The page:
5. v6 on Atom D525

    Yes, I've "fiddled" a good bit with the tunables. Tried the values that worked great with v5; tried the values LandS uses; tried the numbers in your picture (suggested as good for most setups by Johnnie Black); tried the results of Pauven's "tunables tester"; etc. Nothing seems to make any significant difference. Frustrating since with v5 it was MUCH faster. It's more a frustration than a real problem, however, as this is just a backup NAS and is still plenty fast enough to stream a video from it (although I don't use it for that). But on v5 transfers were ~ 100MB, while v6 gets around 70; on v5 a parity check took just over 8 hours (3TB WD Reds); on v6 they take 15. NO other changes. And it's not pegging the CPU, which is what I initially thought was the problem (in fact the first versions of v6 did peg it; but that improved markedly somewhere around 6.2 or 6.3). I fiddled with this a LOT about a year ago; then just decided to stay with v5 on this server; but a couple weeks ago I decided to just move it back to 6 anyway just so all my servers were on the same version. With the release of 6.4 I'm glad I did, as despite the disk performance reduction the BIG improvement in GUI responsiveness is really nice ... that alone is worth the lower transfer speeds and longer parity checks. [The longer parity checks are less of a nuisance than the slower xfers] I still like my trusty old Atom as a backup NAS ... it's rock-solid reliable and idles at under 20w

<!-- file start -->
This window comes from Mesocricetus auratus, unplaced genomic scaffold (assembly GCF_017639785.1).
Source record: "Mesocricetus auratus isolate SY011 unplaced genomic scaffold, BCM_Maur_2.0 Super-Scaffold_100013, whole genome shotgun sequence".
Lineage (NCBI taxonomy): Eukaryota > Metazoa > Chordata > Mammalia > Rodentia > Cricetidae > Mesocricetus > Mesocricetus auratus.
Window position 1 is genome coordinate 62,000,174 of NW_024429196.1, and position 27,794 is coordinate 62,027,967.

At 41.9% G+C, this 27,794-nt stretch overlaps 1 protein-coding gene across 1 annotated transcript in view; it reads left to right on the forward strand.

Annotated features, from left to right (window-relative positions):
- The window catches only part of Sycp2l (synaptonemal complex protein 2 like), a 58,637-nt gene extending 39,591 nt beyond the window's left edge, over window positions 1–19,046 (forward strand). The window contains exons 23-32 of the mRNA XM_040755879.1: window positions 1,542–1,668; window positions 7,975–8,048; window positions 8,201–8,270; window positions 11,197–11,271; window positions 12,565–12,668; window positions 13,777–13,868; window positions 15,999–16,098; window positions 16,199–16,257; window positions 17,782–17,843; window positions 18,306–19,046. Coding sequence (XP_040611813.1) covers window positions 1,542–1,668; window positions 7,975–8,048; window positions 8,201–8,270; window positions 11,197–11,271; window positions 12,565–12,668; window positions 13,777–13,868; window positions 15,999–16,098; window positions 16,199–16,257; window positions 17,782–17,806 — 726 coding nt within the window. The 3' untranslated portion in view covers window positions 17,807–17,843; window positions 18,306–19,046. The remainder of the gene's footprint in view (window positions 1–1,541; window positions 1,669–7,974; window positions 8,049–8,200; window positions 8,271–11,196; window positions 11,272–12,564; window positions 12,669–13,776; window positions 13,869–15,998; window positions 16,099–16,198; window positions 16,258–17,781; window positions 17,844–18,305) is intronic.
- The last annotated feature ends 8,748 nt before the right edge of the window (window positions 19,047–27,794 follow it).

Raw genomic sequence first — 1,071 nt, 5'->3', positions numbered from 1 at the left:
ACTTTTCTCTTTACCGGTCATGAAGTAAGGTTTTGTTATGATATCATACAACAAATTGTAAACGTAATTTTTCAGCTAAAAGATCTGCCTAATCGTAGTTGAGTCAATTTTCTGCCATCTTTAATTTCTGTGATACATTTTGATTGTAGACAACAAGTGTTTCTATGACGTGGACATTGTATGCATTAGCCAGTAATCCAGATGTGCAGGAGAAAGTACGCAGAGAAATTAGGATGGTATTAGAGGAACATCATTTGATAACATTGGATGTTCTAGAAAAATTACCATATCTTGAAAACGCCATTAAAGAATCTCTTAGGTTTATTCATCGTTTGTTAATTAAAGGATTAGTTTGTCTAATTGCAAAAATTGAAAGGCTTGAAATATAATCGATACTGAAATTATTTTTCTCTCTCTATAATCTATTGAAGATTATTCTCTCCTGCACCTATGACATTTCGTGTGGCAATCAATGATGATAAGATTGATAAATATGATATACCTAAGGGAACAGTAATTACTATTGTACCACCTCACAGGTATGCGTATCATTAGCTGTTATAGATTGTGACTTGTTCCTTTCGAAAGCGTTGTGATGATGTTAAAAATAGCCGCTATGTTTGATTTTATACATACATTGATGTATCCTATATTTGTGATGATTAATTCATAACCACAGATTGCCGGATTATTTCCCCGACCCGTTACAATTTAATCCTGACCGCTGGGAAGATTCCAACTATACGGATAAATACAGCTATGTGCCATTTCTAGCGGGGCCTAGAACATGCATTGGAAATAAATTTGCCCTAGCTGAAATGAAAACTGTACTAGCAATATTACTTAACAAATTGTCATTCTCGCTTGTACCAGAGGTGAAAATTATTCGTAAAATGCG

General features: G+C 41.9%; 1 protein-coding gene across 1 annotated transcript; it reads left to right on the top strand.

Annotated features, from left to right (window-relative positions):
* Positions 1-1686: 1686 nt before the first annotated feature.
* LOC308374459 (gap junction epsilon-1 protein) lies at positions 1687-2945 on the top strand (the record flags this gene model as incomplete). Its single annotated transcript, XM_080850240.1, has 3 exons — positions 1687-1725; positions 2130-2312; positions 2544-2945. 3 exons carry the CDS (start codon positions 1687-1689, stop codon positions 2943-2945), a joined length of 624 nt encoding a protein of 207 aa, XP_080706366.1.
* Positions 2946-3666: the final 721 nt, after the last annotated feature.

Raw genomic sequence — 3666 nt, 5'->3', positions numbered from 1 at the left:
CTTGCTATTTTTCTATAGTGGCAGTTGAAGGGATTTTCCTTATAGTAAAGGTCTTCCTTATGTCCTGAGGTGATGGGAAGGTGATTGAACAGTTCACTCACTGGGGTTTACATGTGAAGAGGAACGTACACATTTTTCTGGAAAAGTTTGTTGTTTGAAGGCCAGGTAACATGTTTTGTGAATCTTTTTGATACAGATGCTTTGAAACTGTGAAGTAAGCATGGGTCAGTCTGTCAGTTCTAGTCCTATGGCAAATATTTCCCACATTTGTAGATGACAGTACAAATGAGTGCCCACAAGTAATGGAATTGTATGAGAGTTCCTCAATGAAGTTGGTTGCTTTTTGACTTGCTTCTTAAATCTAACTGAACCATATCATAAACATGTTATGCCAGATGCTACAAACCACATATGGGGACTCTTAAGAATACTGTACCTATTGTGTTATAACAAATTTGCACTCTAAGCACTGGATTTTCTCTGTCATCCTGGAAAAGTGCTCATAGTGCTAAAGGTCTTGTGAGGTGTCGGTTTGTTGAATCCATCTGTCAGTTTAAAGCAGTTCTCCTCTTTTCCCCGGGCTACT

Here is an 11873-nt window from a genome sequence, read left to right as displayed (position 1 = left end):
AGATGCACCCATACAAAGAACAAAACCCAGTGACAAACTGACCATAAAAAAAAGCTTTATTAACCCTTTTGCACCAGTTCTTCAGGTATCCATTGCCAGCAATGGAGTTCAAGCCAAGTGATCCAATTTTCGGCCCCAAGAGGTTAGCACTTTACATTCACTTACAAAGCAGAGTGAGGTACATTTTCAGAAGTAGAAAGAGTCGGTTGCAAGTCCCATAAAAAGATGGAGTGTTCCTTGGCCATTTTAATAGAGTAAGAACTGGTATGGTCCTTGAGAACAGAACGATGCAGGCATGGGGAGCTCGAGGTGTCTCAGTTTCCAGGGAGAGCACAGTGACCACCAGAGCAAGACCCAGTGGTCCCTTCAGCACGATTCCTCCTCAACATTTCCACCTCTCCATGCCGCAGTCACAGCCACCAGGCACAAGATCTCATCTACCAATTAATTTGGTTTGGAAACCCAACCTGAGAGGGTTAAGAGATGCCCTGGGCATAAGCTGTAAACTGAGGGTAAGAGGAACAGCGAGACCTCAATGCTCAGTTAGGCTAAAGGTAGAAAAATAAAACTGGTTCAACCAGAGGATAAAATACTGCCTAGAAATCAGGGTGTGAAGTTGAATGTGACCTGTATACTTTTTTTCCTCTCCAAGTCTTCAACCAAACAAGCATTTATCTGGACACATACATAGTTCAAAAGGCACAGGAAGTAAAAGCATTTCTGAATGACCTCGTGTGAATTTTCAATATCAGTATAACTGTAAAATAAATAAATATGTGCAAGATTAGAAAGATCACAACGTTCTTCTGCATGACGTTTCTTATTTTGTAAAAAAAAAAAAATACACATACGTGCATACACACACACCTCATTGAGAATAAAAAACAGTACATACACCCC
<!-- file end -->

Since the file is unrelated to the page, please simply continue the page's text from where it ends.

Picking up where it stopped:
6. unRAID OS version 6.4.0 Stable Release Available

    Yes, I've seen MANY instances of MAGIC in the 42+ years I've had computers at home
  7. v6 on Atom D525

    Agree. Just upgraded it to v6.4 and while the transfer speeds and parity check times are still the same (actually the parity check was 6 minutes faster than the last one I ran on 6.3.5), it's still MUCH slower than v5 ... but plenty "good enough". And the GUI responsiveness in 6.4 is AMAZING. That alone makes it worth running despite the slower speeds. I DO wish whatever is causing this performance hit would be resolved, but I doubt that will ever happen (it's not even close to pegging the CPU). Nevertheless, it's a great little NAS.
  8. unRAID OS version 6.4.0 Stable Release Available

    Update on this: I made NO changes; didn't ReBoot; didn't Stop/Restart the array; etc. => just did my usual Parity check to see if the update had any appreciable impact on parity check times (it didn't) ... BUT the Check for Updates is now working fine on both the Plugins tab and the OS Updates section. Just thought I'd try it once more before rebooting after the parity check -- and Voila! It works now.
  9. UPS for unraid